Sun May 28 09:43:46 PDT 2006
that were used in the 15 and 16th century were far from pure, and would then
be prone to tarnish. I believe though that the people who could afford to
have clothes adorned with gold and silver embellishments also had servants
who took proper care of their precious clothes...
When I work with fine silver (.999 purity) it tarnishes also - you can see
the process quite clearly on this picture http://silverpinstudio.com/?d=7
Collar trim is made from fine silver wire (see detail at
http://silverpinstudio.com/?d=8&s=20 ) You can see that the scallops are
more tarnished than the footside, because they are exposed to the air. The
footside is mounted on the fabrics that partially blocks the air
circulation, so the lace doesn't tarnish as quickly. Major causes of the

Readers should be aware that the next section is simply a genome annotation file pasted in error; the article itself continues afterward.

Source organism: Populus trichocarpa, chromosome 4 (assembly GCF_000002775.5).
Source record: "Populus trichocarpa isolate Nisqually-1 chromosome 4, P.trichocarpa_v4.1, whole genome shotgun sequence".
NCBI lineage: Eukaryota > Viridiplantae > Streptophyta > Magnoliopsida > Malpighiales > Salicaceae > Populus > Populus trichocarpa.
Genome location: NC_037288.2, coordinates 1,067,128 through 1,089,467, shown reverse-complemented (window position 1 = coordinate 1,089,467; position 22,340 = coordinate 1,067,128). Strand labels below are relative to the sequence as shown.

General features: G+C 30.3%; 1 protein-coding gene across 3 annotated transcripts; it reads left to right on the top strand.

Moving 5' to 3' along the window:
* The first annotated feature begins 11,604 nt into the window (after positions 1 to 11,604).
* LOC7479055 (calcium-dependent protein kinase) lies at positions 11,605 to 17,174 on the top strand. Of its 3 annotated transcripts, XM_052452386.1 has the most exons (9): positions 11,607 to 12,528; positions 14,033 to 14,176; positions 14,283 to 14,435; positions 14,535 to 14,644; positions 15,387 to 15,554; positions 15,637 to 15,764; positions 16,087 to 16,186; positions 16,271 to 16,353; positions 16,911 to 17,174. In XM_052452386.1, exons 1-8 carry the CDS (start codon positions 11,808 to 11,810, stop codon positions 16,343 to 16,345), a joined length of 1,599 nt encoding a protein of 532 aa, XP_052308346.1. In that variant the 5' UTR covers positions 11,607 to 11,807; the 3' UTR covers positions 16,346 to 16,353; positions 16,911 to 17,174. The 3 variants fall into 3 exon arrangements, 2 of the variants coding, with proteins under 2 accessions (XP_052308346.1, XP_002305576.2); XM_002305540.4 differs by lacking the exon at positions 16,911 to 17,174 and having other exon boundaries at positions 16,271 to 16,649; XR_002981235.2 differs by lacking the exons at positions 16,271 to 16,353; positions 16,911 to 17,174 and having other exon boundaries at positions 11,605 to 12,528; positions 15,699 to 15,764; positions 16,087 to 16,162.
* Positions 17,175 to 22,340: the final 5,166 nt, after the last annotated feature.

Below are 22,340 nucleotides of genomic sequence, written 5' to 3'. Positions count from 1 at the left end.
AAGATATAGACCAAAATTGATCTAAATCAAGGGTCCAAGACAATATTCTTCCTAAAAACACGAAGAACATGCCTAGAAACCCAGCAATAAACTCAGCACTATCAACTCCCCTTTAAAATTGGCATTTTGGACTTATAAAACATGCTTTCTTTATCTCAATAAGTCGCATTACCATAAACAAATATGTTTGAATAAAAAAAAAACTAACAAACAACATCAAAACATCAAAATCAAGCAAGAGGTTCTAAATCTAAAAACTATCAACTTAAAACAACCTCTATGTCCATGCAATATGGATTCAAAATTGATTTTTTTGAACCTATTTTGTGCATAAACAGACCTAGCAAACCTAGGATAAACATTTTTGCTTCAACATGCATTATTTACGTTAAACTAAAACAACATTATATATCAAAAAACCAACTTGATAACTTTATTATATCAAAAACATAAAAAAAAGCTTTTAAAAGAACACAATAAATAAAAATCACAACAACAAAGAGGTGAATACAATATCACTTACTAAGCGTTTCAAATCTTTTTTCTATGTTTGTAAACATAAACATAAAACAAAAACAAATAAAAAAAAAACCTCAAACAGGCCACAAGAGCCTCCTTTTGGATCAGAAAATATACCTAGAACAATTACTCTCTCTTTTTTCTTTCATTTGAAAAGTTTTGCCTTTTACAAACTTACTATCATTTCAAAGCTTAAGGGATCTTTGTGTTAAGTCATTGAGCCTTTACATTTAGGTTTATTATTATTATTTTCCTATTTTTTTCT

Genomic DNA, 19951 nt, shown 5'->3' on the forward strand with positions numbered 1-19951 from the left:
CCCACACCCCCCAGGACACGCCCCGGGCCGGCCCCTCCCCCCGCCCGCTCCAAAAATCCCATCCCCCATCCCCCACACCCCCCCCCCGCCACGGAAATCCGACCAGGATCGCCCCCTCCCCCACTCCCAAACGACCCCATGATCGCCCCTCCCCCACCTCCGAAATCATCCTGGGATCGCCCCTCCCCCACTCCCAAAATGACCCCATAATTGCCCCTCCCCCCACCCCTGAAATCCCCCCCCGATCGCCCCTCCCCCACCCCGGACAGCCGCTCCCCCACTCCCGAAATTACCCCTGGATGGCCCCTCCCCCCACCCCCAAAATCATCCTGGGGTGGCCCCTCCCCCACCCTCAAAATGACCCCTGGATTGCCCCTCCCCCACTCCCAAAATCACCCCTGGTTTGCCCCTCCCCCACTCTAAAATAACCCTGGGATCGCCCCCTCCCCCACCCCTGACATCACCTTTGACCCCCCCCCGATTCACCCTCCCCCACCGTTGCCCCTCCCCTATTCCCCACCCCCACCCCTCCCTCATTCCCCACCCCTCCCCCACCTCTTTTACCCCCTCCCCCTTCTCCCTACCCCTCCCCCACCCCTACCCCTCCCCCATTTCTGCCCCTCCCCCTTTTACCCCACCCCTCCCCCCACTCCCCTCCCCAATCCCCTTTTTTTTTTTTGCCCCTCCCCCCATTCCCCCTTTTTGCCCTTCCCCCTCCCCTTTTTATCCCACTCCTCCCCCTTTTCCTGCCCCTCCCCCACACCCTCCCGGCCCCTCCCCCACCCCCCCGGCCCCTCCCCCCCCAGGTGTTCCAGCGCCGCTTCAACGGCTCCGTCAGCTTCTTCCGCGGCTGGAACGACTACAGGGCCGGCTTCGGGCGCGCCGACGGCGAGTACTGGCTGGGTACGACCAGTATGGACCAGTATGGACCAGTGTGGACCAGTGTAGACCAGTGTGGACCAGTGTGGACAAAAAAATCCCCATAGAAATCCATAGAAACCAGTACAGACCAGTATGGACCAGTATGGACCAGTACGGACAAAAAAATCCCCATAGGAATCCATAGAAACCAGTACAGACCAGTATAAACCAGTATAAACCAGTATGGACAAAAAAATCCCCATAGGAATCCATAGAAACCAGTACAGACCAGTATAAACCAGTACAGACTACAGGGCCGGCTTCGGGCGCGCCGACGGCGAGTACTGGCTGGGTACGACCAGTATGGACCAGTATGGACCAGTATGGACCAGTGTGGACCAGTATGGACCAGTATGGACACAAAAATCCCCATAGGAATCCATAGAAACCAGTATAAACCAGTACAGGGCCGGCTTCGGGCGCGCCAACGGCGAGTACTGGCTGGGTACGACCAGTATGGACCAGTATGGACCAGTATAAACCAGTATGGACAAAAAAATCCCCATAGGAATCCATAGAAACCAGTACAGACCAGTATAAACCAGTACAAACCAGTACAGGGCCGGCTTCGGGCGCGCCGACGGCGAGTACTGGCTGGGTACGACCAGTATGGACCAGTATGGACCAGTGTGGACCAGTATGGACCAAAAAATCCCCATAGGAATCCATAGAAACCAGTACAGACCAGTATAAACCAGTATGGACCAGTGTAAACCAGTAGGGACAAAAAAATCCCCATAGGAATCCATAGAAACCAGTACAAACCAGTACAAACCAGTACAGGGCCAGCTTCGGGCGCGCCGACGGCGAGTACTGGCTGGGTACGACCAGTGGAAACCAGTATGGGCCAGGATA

tarnishing process are the moisture and a content of sulphur in the air. I
live in Vancouver, where we have a high content of both, so I keep my silver
lace always in zip lock bags with 3M anti-tarnishing squares. I also clean
my silver regularly - I really like to do it, so it doesn't bother me.
The only way of preventing fine silver or sterling silver completely from
tarnishing is rhodium plating, which would be very un-period.
Pure gold will not tarnish, but the gold fill will, depending on the content
of gold and other metals in the alloy. I would suggest to use a base metal
or gold filled spangles and have them commercially plated with 24kt gold -
that would be the least expensive way to go. It wouldn't contradict the
period techniques either, because plating (gilding) was widely used in the
Renaissance and before.
Hope this helps,
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